Wednesday, 31 October 2007

60 seconds of your life

The following is a quickly patched together animation of various Oil, Natural Gas, Hard Coal and Nuclear Energy resource peaks as compiled by LBST (GER).

Click to see the full image size with animation

It compares the total combined energy peaks with IEA World Energy Outlook (2006) reference case for energy needed to carry on the world economic growth (at c. 2% / year).

Even if one does not believe in the exact numbers for oil, gas, coal and uranium respectively, the same principle applies - the peak is just pushed forward into the future.

So a series of questions arise: Where does future energy come from? To which energy forms will we transition into? What will the effects of this transition be, esp. for the climate and environment in general?

And the more painful question: can we have steady annual average 2% economic growth with accompanied energy consumption growth?

We conclude with a quote from Harvard physicist, Albert A. Bartlett, Ph.D.:
"The greatest shortcoming of the human race is our inability to understand the exponential function." - Albert A. Bartlett
While the inability seems to be real (innately, overcome through learning), it remains for you to decide whether it really is a shortcoming or not.

Sunday, 28 October 2007

Energy Watch Group: World Oil Has Peaked Now

Al Jazeera has the scoop on Energy Watch Group's latest report on peak oil, which claims that the world oil production has peaked about now and that we are facing a major economic adjustment to a new reality we have never experience before.

Al Jazeera : Inside Story - Peak of Oil production Part 1
(Oct 23rd , 2007, 12 mins)

Al Jazeera : Inside Story - Peak of Oil production Part 1 (Oct 23rd , 2007, 10 mins)

More info @ Guardian:

"The world soon will not be able to produce all the oil it needs as demand is rising while supply is falling. This is a huge problem for the world economy," said Hans-Josef Fell, EWG's founder and the German MP
King Abdullah of Saudi Arabia: "The oil boom is over and will not return. All of us must get used to a different lifestyle."

...Chris Skrebowski (editor: Petroleum Review) w/ Julian Darley interview on the issue (mp3):
The report's finding"Oil production has probably peaked now and will decline steadily from here on out at about 3% a year, which then means that we have - looking forward - some pretty dramatic decline... This may be the start of a very major social and economic upheaval." - Chris Skrebowski
CNN (with an interview with Leo Drollas, market analyst):
New Scientist:
The report also predicts significant falls in gas, coal and uranium production. The group warns that supply shortages could cause "a meltdown in society", leading to scenes of mass unrest, such as those that took place in Burma earlier this month when the government pushed up fuel prices.
... and in the actual report 'Crude Oil - The Supply Outlook'

Friday, 26 October 2007

Just one image today

Tuesday, 23 October 2007

ASPO 2007 presentations

ASPO 6 (cork, Ireland) and ASPO USA 2007 (Houston, USA) are now over. You can find most of the presentations for the conferences at the respective web sites. For those who don't know, these are the two major 'open to public' Peak Oil conferences that deal with facts of the reality and peer discussion.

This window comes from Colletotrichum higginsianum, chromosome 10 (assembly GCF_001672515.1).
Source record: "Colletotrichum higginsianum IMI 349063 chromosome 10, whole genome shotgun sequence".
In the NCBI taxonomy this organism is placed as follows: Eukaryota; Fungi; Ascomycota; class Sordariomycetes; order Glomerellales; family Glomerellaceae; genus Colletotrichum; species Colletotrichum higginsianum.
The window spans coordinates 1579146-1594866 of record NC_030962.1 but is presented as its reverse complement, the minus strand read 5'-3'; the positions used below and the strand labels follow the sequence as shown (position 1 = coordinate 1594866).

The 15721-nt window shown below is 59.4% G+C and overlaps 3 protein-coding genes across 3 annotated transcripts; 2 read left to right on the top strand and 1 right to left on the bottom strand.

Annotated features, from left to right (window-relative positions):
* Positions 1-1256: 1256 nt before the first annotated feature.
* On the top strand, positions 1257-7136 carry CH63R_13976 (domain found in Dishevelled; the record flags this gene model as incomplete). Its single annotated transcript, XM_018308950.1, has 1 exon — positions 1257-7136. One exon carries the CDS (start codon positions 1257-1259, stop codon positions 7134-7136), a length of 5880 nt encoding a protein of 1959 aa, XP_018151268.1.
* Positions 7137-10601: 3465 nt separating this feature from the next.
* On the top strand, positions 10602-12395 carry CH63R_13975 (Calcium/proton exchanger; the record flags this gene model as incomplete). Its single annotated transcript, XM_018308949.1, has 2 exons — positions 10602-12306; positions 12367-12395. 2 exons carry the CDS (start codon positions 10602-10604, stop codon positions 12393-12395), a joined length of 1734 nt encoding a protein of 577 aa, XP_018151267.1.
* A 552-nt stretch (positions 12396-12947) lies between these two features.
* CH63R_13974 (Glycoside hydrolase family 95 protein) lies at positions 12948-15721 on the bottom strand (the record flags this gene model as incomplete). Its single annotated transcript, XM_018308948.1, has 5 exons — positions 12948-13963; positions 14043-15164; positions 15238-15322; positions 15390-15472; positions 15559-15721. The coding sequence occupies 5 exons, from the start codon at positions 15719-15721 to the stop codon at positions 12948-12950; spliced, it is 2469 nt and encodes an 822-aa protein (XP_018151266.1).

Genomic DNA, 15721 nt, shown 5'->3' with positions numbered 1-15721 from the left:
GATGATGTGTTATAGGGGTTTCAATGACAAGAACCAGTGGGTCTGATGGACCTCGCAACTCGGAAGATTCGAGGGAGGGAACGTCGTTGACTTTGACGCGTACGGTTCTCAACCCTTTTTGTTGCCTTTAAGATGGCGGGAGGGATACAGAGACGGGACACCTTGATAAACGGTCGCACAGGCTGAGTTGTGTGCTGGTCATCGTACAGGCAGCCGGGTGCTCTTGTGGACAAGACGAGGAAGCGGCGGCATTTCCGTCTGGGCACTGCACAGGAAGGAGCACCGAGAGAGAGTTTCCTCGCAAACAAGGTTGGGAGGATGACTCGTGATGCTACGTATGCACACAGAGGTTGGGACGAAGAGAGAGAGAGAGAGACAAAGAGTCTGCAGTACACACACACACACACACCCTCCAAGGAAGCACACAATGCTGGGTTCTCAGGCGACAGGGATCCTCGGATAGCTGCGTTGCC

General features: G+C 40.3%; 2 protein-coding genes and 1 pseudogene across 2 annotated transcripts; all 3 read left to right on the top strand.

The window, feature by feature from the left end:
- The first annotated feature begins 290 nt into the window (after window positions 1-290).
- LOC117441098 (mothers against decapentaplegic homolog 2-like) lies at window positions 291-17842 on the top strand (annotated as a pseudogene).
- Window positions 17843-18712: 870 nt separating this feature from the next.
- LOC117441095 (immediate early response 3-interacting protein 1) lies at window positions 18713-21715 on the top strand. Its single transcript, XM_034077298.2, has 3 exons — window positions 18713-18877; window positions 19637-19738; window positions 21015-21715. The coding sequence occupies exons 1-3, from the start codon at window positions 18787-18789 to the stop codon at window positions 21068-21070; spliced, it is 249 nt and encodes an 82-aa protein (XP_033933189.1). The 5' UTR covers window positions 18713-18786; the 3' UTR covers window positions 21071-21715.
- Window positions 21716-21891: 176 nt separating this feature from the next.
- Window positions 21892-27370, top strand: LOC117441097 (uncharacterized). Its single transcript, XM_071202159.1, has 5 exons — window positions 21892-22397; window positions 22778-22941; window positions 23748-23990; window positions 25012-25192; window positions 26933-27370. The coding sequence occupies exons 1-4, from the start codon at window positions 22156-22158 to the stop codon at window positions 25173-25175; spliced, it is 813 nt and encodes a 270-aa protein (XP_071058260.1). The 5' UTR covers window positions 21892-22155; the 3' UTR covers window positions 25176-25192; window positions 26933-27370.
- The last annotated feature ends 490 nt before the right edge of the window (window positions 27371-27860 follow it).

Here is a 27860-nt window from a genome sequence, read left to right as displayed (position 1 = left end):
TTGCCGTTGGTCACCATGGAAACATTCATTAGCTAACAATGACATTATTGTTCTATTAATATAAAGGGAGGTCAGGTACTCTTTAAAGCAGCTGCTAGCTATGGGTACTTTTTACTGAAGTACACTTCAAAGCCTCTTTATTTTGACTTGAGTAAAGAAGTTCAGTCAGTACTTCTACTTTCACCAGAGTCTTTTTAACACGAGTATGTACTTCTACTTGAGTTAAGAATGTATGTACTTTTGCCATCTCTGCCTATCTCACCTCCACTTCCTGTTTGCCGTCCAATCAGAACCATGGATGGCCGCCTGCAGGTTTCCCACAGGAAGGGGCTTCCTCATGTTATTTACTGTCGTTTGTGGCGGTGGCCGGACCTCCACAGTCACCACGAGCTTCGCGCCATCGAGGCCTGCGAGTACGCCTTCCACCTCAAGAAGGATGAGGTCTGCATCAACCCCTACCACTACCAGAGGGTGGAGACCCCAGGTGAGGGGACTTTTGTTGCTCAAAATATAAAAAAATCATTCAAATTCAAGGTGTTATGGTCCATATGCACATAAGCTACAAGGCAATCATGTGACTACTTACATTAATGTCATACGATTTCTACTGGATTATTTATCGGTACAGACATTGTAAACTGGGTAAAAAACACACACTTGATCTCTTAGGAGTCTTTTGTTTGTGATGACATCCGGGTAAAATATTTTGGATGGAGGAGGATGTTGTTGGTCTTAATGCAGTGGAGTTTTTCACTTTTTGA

ASPO Ireland has also a DVD of all the ASPO 6 Conference presentations for sale.

If you are in a hurry, here's a quick rundown of some of the presentations based on their approach:

Consumption & Production forecasts + Peak Timing
Summary: Non-FSU non-OPEC (sic) has peaked. FSU to peak in 10-15 years (?). OPEC data still very unclear, but may be close to peaking (or not). Global peak 2011-2017?

OPEC & Growing consumption in Producing nations
Summary: Available oil will be reduced faster than geological depletion occurs due to oil exporting nations using more themselves and starting to ration production (in order to sustain a longer production).

Summary: Coal is the major problem. If we turn to that after oil, pretty much all climate bets are off (including the most optimistic ones). This comes at a time when Tim Flannery reports elsewhere that the world may have surpassed c. 450 ppm of CO2 already in 2005. That was not supposed to happen for another 10-15 years - the time we were supposed to use for radical CO2 emission reductions...

Economics & PO
Summary: The actual effects of peak oil depend a lot on the shape of the peak and plans in place. However, regardless of the shape/plans, the mitigation is not going to be easy: hard choices ahead.

Alternative & Renewable fuels
Summary: Do NOT scale fast or high enough, but will be produced, even if some of them might be energy or climate losers.

Nuclear power & Electricity
Summary: Nuclear electricity production share has actually gone down, not up. Fusion energy has been and still looks to be "50 years away". Oil is liquid (energy source), electricity is a transport system (energy vector). Nuclear cannot replace oil in a short timespan (20 years).
Nuclear power will reach a (new) renaissance and take us into the next golden cleaenergy age, through the fusion of oil and nuclear industries. It all depends on who you believe.

Planning, Response & Restructuring
Summary: Mitigation is possible at many levels. Requires a lot of political work, investments and time. USA looks to be far worse off than Europe, due to very high oil use and car dependency with very low mass transit usage.

There are many others in addition to the ones linked above. Go to the presentation folders linked first, to find them all.

On a related note, David Strahan (of 'The Last Oil Shock' fame) interviewed Robert Hirsch on the economic effects of Peak oil and responses (incl. rationing) with the title 'Peak Oil means Peak Economy' (mp3). Well worth listening.